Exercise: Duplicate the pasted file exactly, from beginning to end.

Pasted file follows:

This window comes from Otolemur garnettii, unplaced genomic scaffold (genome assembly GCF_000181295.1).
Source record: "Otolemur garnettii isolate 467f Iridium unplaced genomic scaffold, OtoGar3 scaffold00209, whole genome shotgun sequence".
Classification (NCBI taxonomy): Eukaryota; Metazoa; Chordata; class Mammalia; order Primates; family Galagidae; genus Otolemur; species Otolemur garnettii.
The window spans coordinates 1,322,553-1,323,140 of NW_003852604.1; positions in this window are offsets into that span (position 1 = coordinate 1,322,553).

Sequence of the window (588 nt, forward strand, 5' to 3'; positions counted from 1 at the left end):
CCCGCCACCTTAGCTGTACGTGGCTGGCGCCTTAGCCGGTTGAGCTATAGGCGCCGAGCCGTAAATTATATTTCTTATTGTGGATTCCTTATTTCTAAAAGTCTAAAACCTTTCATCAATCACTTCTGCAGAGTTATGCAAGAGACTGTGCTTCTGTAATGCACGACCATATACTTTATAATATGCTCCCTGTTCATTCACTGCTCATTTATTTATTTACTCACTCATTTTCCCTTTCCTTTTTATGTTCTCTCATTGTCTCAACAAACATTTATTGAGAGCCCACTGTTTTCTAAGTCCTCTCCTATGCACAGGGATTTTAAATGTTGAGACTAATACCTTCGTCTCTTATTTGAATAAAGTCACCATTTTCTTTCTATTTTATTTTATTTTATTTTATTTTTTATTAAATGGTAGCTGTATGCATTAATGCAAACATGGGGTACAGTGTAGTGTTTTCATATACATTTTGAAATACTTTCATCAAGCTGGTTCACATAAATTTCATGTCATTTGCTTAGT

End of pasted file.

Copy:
This window comes from Otolemur garnettii, unplaced genomic scaffold (genome assembly GCF_000181295.1).
Source record: "Otolemur garnettii isolate 467f Iridium unplaced genomic scaffold, OtoGar3 scaffold00209, whole genome shotgun sequence".
Classification (NCBI taxonomy): Eukaryota; Metazoa; Chordata; class Mammalia; order Primates; family Galagidae; genus Otolemur; species Otolemur garnettii.
The window spans coordinates 1,322,553-1,323,140 of NW_003852604.1; positions in this window are offsets into that span (position 1 = coordinate 1,322,553).

Sequence of the window (588 nt, forward strand, 5' to 3'; positions counted from 1 at the left end):
CCCGCCACCTTAGCTGTACGTGGCTGGCGCCTTAGCCGGTTGAGCTATAGGCGCCGAGCCGTAAATTATATTTCTTATTGTGGATTCCTTATTTCTAAAAGTCTAAAACCTTTCATCAATCACTTCTGCAGAGTTATGCAAGAGACTGTGCTTCTGTAATGCACGACCATATACTTTATAATATGCTCCCTGTTCATTCACTGCTCATTTATTTATTTACTCACTCATTTTCCCTTTCCTTTTTATGTTCTCTCATTGTCTCAACAAACATTTATTGAGAGCCCACTGTTTTCTAAGTCCTCTCCTATGCACAGGGATTTTAAATGTTGAGACTAATACCTTCGTCTCTTATTTGAATAAAGTCACCATTTTCTTTCTATTTTATTTTATTTTATTTTATTTTTTATTAAATGGTAGCTGTATGCATTAATGCAAACATGGGGTACAGTGTAGTGTTTTCATATACATTTTGAAATACTTTCATCAAGCTGGTTCACATAAATTTCATGTCATTTGCTTAGT